Thanks for linking to my paper again Vic. I'm always interested to see what people think about my material.Amusing to find Ilion saying that my paper doesn't appear to be written in English. I certainly have no idea what he's saying about the "Curiously Misnamed Personality". I think he's defending me, but I'm really not sure.GK,My response to the arbitrariness objection is that the necessary isn't arbitrary, and God's nature is necessary. Since his commands are rooted in his nature they cannot be thought arbitrary either.It's not a particulary new idea, it certainly isn't original with me. I wrote the piece because it fitted with my PhD project and I hadn't seen the view very well expressed elsewhere. Perhaps I haven't expressed it very well either ... !?!Any other comments/questions very welcome.Steve Lovell
Steve Lovell: "Amusing to find Ilion saying that my paper doesn't appear to be written in English."I'm saying that your paper is in no way easy to follow -- I gave up and started skipping whole parapraphs (I presume GK did something similar), looking for sentences which didn't leave me thinking "What in the heck did he say?" Thus, I will have missed the full argument you wish to make; thus I cannot *really* critque it.If your audience is professional philosophers, which is to say, persons who tend to be over-educated dunder-heads (but, why bother?) who appear to desire always to be opaque to the lesser mortals, well then, give the audience what it wants. But, if your audience is people who want to understand, in contrast to engaging in eternal "re-thinking," ought not you write in English?Steve Lovell: "I certainly have no idea what he's saying about the "Curiously Misnamed Personality". I think he's defending me, but I'm really not sure."Indirectly. "Curiously Misnamed Personality" is a pet-name for "Doctor Logic," who is a quite illogical entity.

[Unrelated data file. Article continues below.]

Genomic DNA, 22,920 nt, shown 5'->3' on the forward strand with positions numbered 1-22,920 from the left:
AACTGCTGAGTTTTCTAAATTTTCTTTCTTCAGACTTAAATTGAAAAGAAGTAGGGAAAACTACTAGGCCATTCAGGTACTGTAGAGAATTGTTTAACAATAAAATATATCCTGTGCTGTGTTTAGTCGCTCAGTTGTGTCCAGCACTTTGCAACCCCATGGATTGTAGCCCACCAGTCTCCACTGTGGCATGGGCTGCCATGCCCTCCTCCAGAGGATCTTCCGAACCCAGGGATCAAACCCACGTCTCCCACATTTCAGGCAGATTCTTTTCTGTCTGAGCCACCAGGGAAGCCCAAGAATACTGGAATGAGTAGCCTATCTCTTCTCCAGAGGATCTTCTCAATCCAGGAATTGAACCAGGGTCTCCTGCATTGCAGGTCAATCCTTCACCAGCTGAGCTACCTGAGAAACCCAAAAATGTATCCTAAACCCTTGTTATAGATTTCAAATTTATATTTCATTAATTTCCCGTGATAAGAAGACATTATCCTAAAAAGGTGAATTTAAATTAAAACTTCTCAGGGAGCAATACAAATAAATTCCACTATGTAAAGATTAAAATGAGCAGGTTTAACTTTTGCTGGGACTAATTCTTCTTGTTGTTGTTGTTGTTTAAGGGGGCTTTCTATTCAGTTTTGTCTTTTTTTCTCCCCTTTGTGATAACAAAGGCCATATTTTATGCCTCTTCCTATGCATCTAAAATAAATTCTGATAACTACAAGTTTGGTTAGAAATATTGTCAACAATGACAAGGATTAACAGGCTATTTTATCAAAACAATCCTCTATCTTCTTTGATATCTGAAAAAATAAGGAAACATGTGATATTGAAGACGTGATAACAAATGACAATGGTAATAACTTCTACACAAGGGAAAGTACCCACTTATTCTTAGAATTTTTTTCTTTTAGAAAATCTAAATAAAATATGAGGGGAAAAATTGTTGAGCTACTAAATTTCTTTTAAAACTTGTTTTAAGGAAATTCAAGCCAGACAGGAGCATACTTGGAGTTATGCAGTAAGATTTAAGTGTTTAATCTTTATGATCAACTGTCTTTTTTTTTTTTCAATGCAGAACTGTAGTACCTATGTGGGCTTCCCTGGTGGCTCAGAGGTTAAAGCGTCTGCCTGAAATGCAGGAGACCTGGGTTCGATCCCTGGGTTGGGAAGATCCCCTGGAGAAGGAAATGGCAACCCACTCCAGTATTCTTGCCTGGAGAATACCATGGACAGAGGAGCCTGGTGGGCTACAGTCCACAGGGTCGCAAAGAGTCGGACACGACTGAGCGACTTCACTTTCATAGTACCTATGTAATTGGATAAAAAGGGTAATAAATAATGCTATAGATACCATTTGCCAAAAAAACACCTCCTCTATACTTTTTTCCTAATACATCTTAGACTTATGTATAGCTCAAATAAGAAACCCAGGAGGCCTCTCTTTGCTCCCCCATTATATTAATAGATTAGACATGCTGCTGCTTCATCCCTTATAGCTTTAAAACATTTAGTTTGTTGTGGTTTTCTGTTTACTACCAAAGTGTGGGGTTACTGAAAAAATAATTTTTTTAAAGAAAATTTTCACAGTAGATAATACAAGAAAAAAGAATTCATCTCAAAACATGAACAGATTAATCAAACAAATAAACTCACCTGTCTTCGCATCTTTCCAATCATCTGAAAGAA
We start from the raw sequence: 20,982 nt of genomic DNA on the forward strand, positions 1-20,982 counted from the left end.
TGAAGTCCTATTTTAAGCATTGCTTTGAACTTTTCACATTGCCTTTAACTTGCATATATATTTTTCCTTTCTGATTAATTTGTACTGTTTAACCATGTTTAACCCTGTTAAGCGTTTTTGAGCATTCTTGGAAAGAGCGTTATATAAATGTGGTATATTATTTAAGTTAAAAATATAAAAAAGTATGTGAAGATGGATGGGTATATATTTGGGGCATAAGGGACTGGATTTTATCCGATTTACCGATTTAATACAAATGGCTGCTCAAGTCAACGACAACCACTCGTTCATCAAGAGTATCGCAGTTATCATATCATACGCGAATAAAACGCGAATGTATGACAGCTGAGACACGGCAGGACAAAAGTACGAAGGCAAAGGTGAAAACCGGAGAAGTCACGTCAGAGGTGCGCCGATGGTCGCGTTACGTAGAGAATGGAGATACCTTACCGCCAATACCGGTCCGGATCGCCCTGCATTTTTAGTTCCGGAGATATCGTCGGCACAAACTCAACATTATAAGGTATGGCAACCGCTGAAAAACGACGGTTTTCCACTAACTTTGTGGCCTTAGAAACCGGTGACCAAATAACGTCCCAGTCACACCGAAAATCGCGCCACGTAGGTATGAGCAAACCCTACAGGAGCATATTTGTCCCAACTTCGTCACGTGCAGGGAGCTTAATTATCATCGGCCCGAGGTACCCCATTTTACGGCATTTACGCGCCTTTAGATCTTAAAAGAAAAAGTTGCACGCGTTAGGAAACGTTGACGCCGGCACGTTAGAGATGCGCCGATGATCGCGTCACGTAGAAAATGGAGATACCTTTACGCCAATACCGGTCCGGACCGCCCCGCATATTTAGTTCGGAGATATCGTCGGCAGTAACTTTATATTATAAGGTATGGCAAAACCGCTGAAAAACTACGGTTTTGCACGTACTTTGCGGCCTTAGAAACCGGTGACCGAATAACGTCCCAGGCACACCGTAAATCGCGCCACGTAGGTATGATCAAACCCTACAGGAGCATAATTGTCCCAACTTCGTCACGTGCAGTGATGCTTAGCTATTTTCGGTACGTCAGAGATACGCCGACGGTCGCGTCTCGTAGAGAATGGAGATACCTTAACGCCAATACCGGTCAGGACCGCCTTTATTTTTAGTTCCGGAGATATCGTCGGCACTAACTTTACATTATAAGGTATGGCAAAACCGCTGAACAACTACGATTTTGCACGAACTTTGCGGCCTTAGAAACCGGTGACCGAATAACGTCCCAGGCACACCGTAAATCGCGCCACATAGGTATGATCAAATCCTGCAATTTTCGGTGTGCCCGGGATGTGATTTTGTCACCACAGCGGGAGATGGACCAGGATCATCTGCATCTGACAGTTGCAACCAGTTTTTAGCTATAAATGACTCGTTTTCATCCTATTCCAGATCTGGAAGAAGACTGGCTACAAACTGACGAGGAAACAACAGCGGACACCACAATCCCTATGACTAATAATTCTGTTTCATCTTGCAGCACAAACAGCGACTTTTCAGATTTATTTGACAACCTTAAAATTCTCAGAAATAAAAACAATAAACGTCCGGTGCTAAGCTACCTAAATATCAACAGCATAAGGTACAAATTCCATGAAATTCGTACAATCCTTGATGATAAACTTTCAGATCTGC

Since we have no first hand awareness of God (as Hobbes said, of God, nothing can be said), His Justice is merely stipulated, and not evident. That said, I agree with the writer that believers generally stick with EDI: they obey God's commandments--or claim to--because He is the King-God, and not because they are in accord with human notions of morality. And one sees that now: after disasters, wars, great misfortune a fundie will say "God works in mysterious ways>" and so forth (and however bor-reeng, the Euthyphro raises the POE in another form: for an amoral King-God who merely issues orders--and provides no clear evidence of his own virtue--might be said by some to be no different than a tyrant....ergo, unlikely He exists except as a Zeus-metaphor, constructed by humans)
Instead of saying "re-thinking," perhaps "re-imaging" better gets across what I intended.And, since I do not really understand what you wish to argue, I cannot really defend it. How can one defend what one cannot critique?
But, if we can understand only that which we experience first-hand, then we can understand very little.For instance, if we can understand only that which we experience first-hand, then we cannot understand the previous sentence.[rinse and repeat]
Illion, you are quite right that this is nothing new (Bll Craig for example uses DNT in all his debates on morality), which is why I don't understand Gordon.